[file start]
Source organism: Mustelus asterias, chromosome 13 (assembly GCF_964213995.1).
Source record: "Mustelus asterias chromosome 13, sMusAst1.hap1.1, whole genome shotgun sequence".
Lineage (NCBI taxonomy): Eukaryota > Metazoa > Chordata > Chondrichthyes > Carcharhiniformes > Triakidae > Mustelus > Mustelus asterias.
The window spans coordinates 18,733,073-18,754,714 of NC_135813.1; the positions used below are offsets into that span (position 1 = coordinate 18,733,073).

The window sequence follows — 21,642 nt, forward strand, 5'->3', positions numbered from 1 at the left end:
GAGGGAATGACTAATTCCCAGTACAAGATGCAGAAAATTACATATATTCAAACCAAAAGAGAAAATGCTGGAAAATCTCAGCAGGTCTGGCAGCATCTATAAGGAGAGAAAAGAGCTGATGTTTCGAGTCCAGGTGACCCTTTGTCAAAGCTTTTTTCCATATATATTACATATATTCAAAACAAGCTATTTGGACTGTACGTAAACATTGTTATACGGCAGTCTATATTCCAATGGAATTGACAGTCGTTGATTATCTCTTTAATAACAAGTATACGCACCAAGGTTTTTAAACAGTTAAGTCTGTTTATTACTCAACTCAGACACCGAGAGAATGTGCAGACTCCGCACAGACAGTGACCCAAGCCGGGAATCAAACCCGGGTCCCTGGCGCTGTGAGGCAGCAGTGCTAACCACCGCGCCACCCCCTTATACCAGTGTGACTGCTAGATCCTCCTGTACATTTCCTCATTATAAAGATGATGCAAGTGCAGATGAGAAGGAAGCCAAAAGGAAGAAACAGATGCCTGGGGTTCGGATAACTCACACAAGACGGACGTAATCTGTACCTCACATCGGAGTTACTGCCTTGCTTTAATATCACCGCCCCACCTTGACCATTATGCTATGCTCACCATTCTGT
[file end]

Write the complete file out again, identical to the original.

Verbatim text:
Source organism: Mustelus asterias, chromosome 13 (assembly GCF_964213995.1).
Source record: "Mustelus asterias chromosome 13, sMusAst1.hap1.1, whole genome shotgun sequence".
Lineage (NCBI taxonomy): Eukaryota > Metazoa > Chordata > Chondrichthyes > Carcharhiniformes > Triakidae > Mustelus > Mustelus asterias.
The window spans coordinates 18,733,073-18,754,714 of NC_135813.1; the positions used below are offsets into that span (position 1 = coordinate 18,733,073).

The window sequence follows — 21,642 nt, forward strand, 5'->3', positions numbered from 1 at the left end:
GAGGGAATGACTAATTCCCAGTACAAGATGCAGAAAATTACATATATTCAAACCAAAAGAGAAAATGCTGGAAAATCTCAGCAGGTCTGGCAGCATCTATAAGGAGAGAAAAGAGCTGATGTTTCGAGTCCAGGTGACCCTTTGTCAAAGCTTTTTTCCATATATATTACATATATTCAAAACAAGCTATTTGGACTGTACGTAAACATTGTTATACGGCAGTCTATATTCCAATGGAATTGACAGTCGTTGATTATCTCTTTAATAACAAGTATACGCACCAAGGTTTTTAAACAGTTAAGTCTGTTTATTACTCAACTCAGACACCGAGAGAATGTGCAGACTCCGCACAGACAGTGACCCAAGCCGGGAATCAAACCCGGGTCCCTGGCGCTGTGAGGCAGCAGTGCTAACCACCGCGCCACCCCCTTATACCAGTGTGACTGCTAGATCCTCCTGTACATTTCCTCATTATAAAGATGATGCAAGTGCAGATGAGAAGGAAGCCAAAAGGAAGAAACAGATGCCTGGGGTTCGGATAACTCACACAAGACGGACGTAATCTGTACCTCACATCGGAGTTACTGCCTTGCTTTAATATCACCGCCCCACCTTGACCATTATGCTATGCTCACCATTCTGT